Gail’s take: RRSP vs. TFSA

When it pays to save using an RRSP and when a TFSA makes more sense.



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savings_pig_322There’s a lot of yada-yada about how much tax folks will have to pay on RRSP withdrawals, and the idea of whether or not it will be worth it. It’s the big argument being used in favour of TFSAs. It’s time to clarify.

First there’s the whole idea of whether an RRSP is even worth the effort because of the way it affects other retirement income in terms of taxes. This is a two-pronged issue.

1. For people who are on a very limited income, who will likely make as much or almost as much from their government pensions (CPP/OAS) as from working, then setting money aside in an RRSP makes very little sense. Since they will be replacing most of their income with government pensions and their income is so low that RRSP contributions would affect their quality of life now, these people need to focus on an emergency fund and on having some fun.

2. For the people who will make so much from their pension (private and government) that their personal (RRSP) savings add very little more needed income, a TFSA makes more sense.

Next there’s the whole growth inside the RRSP thing. When you start contributing to an RRSP at a young age, and have 30, 35, or 40 years to watch the money compound on a tax-deferred basis, the growth inside an RRSP is staggeringly higher than outside an RRSP. Let’s say you have $10,000 to invest and your marginal tax rate is 35%. Outside an RRSP that $10,000 will grow to $21,598, assuming a return of just 4% over 30 years. Inside an RRSP you would have  $32,434. That’s $10,836 more inside an RRSP on a single $10,000 contribution. I’m not sneezing, are you?

The tax advantage is also nothing to be sneezed at. If you pay tax at 30% and put $10,000 in an RRSP, you will receive a tax refund of $3,000 that you can then use to pay down a mortgage, build educational savings or have some fun. It’s a bird in the hand now.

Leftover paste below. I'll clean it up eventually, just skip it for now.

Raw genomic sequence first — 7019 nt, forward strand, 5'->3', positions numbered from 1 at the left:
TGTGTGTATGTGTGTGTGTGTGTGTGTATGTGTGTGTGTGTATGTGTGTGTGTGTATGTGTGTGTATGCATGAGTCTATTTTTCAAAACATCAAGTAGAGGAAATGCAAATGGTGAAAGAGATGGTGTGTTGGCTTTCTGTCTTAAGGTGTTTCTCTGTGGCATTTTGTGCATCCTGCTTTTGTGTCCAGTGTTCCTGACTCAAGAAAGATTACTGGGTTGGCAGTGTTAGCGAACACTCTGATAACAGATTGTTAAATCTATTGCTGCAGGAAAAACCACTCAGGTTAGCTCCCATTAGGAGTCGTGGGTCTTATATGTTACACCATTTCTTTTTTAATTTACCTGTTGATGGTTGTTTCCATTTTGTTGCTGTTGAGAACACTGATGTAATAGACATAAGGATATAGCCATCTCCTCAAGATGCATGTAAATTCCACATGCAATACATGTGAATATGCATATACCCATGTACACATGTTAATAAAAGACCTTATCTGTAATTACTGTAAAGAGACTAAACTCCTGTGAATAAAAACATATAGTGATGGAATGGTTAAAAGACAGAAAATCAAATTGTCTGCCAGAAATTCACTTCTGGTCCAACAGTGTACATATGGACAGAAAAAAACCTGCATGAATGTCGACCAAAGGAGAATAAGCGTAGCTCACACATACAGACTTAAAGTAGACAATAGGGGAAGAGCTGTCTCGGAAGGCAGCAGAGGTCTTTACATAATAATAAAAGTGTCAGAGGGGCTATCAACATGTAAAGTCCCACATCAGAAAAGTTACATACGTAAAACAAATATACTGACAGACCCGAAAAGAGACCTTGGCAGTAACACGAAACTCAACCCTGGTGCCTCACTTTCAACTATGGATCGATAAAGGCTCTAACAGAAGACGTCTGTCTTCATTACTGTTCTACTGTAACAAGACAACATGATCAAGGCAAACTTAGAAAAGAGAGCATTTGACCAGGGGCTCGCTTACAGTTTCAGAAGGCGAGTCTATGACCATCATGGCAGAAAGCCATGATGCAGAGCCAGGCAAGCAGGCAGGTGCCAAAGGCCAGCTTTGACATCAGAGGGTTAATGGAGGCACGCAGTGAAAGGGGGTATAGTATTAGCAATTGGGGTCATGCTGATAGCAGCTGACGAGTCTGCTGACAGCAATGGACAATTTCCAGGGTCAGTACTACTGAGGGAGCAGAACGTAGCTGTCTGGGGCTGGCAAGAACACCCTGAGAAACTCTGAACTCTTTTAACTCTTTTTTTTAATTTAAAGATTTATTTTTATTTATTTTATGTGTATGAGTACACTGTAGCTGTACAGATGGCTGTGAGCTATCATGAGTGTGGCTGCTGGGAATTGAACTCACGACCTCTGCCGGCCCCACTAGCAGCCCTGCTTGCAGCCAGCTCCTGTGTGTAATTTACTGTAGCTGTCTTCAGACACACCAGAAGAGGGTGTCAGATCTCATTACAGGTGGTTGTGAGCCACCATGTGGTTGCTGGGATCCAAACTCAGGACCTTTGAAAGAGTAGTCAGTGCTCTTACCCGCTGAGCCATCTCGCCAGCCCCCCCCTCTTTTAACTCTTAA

Please remember that the RRSP was created so people who did not have a company pension plan would have the same opportunity to build retirement assets as those lucky enough to belong to a plan at work.

There are no right or wrong answers to the RRSP vs. TFSA debate; it all boils down to “What works for you?”

5 comments on “Gail’s take: RRSP vs. TFSA

  1. I think what is important to figure out is what your expected income and tax rate will be when you retire. Putting money into an RRSP doesn't mean you are going to escape paying tax on the amount of the contribution. You are just putting it off until retirement where it is hoped your marginal tax rate will be less. If you anticipate that your marginal tax rate will be the same or more at retirement then I think it is better to contribute to a TFSA than an RRSP. That way, you can pull out your contribution amount and any capital gains or dividends tax free. In an RRSP, you are going to be paying tax on your contribution amount as well as any capital gains, dividends, etc.

    Also, it is important to consider when you are going to need your retirement money. With an RRSP you are forced to start withdrawing at 71. With a TFSA there is no age requirement or timeline for withdrawal. The forced withdrawal from an RRSP will impact your income at retirement and may kick in OAS clawbacks and other tax implications.

    So though an RRSP is a great vehicle for retirement savings, it is important to consider what your future financial situation will look like as well as what your present financial situation is.